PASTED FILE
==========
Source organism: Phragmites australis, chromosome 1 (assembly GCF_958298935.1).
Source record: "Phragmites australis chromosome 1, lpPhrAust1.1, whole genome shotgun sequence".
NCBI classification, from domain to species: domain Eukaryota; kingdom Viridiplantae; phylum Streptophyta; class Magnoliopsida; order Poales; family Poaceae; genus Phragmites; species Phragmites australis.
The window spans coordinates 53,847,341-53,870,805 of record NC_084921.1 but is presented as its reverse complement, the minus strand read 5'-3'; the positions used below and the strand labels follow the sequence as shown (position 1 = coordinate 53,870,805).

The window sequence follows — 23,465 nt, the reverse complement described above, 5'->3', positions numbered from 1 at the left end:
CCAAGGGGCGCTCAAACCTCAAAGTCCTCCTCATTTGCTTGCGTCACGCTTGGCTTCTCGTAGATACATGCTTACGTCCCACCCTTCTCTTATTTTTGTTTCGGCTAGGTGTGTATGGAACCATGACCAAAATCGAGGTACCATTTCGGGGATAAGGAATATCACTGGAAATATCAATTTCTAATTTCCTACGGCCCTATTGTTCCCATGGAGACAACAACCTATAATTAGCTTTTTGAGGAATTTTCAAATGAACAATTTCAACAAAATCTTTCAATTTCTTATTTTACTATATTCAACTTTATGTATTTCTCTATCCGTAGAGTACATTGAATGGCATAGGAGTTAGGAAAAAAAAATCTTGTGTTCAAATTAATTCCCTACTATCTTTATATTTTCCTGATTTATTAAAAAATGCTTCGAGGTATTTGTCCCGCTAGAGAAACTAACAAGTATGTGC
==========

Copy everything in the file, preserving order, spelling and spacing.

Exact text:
Source organism: Phragmites australis, chromosome 1 (assembly GCF_958298935.1).
Source record: "Phragmites australis chromosome 1, lpPhrAust1.1, whole genome shotgun sequence".
NCBI classification, from domain to species: domain Eukaryota; kingdom Viridiplantae; phylum Streptophyta; class Magnoliopsida; order Poales; family Poaceae; genus Phragmites; species Phragmites australis.
The window spans coordinates 53,847,341-53,870,805 of record NC_084921.1 but is presented as its reverse complement, the minus strand read 5'-3'; the positions used below and the strand labels follow the sequence as shown (position 1 = coordinate 53,870,805).

The window sequence follows — 23,465 nt, the reverse complement described above, 5'->3', positions numbered from 1 at the left end:
CCAAGGGGCGCTCAAACCTCAAAGTCCTCCTCATTTGCTTGCGTCACGCTTGGCTTCTCGTAGATACATGCTTACGTCCCACCCTTCTCTTATTTTTGTTTCGGCTAGGTGTGTATGGAACCATGACCAAAATCGAGGTACCATTTCGGGGATAAGGAATATCACTGGAAATATCAATTTCTAATTTCCTACGGCCCTATTGTTCCCATGGAGACAACAACCTATAATTAGCTTTTTGAGGAATTTTCAAATGAACAATTTCAACAAAATCTTTCAATTTCTTATTTTACTATATTCAACTTTATGTATTTCTCTATCCGTAGAGTACATTGAATGGCATAGGAGTTAGGAAAAAAAAATCTTGTGTTCAAATTAATTCCCTACTATCTTTATATTTTCCTGATTTATTAAAAAATGCTTCGAGGTATTTGTCCCGCTAGAGAAACTAACAAGTATGTGC